Many of us have seen the news about the threat of negative interest rates here in the UK, and whilst this may be a new concept to many of us, I thought I’d share some of my thoughts on what this meant to personal injury and clinical negligence clients.
By way of explanation, a negative interest rate policy (NIRP) is an unconventional monetary policy tool whereby nominal target interest rates are set with a negative value. It effectively means that the Central Bank (and private banks) charge you for having your money on deposit, rather than paying you interest.
Whilst it may be still only a threat, it is worth noting that negative rates are already being charged by the European Central Bank; along with the central banks of Japan; Denmark, Switzerland, Sweden and Hungary. Some banks in Germany now charge clients for depositing their monies with them, and some investment banks here in the UK are implementing this approach.
The Monetary Policy Committee at the Bank of England did, on the 4th August cut the base rate to 0.25% and they have hinted it will put in place a “package” of measures, which will likely include a further round of quantitative easing. The BOE have they may not stop at zero interest rates and may eventually go lower. A number of High-Street Banks have already warned their customers that they may have to pay a fee to deposit their money.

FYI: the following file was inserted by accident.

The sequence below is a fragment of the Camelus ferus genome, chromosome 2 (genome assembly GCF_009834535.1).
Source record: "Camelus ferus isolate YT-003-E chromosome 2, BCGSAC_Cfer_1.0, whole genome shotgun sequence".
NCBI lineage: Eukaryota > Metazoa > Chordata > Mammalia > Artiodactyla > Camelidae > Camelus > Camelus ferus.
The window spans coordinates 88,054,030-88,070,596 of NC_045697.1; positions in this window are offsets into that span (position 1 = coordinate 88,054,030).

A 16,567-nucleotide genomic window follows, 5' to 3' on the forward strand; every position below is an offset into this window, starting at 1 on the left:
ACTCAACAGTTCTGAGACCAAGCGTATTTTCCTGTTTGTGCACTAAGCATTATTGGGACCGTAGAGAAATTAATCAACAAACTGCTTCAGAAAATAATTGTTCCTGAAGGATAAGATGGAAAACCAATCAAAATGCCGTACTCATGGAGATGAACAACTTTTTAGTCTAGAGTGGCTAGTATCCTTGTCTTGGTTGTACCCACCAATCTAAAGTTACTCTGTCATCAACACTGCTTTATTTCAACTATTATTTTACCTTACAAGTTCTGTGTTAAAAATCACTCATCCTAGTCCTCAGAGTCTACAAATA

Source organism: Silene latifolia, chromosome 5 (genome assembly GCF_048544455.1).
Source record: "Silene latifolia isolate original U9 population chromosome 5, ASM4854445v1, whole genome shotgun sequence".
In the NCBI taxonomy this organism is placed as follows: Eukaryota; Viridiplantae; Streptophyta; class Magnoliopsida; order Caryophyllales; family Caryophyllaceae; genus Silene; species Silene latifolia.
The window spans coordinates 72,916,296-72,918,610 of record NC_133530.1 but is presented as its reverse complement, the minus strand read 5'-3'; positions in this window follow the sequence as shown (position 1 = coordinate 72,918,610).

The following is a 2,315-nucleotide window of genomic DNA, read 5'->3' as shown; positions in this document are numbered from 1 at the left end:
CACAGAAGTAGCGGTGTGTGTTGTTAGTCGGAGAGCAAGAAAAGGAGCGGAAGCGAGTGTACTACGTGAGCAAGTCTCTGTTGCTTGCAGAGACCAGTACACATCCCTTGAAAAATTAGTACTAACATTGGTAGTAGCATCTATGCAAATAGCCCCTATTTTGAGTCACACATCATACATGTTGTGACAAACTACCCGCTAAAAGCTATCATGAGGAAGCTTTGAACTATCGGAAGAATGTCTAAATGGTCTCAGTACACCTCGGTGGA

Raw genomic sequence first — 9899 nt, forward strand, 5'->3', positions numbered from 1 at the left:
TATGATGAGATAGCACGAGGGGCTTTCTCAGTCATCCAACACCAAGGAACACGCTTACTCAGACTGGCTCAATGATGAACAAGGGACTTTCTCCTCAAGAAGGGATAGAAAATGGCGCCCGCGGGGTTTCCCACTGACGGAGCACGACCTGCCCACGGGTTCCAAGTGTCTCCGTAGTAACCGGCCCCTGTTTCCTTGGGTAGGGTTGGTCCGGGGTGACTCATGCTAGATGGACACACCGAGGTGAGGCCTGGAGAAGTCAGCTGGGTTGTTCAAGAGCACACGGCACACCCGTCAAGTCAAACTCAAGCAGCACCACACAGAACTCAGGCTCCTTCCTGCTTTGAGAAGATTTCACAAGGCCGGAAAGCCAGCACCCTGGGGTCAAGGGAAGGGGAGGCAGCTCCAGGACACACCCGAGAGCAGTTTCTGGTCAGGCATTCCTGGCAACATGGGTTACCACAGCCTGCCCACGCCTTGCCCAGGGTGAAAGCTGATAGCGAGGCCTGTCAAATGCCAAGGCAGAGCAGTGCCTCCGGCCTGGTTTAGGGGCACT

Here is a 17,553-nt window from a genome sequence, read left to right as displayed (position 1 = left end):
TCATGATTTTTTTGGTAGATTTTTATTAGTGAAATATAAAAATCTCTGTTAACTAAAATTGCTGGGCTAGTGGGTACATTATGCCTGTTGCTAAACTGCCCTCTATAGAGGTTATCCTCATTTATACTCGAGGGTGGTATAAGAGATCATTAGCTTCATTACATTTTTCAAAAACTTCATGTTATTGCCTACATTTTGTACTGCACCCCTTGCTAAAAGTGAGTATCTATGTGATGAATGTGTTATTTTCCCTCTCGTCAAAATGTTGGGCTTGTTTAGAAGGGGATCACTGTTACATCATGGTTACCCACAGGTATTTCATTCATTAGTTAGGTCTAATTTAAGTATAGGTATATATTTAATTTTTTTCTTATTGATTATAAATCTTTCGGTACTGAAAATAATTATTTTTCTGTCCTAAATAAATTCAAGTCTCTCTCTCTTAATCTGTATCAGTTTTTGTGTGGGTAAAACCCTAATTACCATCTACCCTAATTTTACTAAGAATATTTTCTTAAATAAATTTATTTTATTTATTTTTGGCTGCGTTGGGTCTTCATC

You may have seen the news articles about RBS warning their customers that they should be prepared for the fact that they too may have to charge for deposits on normal bank accounts. Now in my experience, banks rarely invest in technology, if they don’t think that there is a possibility of something happening.
This will affect our clients in a number of ways.
Firstly, when looking at a cost that many of our clients face, such as care costs, the increase last year (according to the ASHE 6115 90% percentile) was 2.2%. If our client has capital on deposit then the effect of a negative rate means that the monies will not be able to keep up with inflation.
Secondly, when looking at a client’s future losses, they are calculated based on Ogden 7 and assumes that a client receives 2.5% return net of tax and inflation. Clearly with negative interest rates this is hard to achieve.
Whilst it has been debated by a number of people that the discount rate may need to be reviewed by the Lord Chancellor, many of us will be aware that this has been under review for many years now, and any resolution is not likely to be forthcoming.
Therefore, this does leave us with a predicament for helping clients.
It is at time like this, when I am mindful of the advantages of Periodical Payments, especially as they provide our clients with a Tax Free income that is guaranteed. Negative interest rates may at this time only be a threat, but we should consider all the options available to our clients.
For more information on periodical payments and negative interest rates, please contact us at adroitfp.co.uk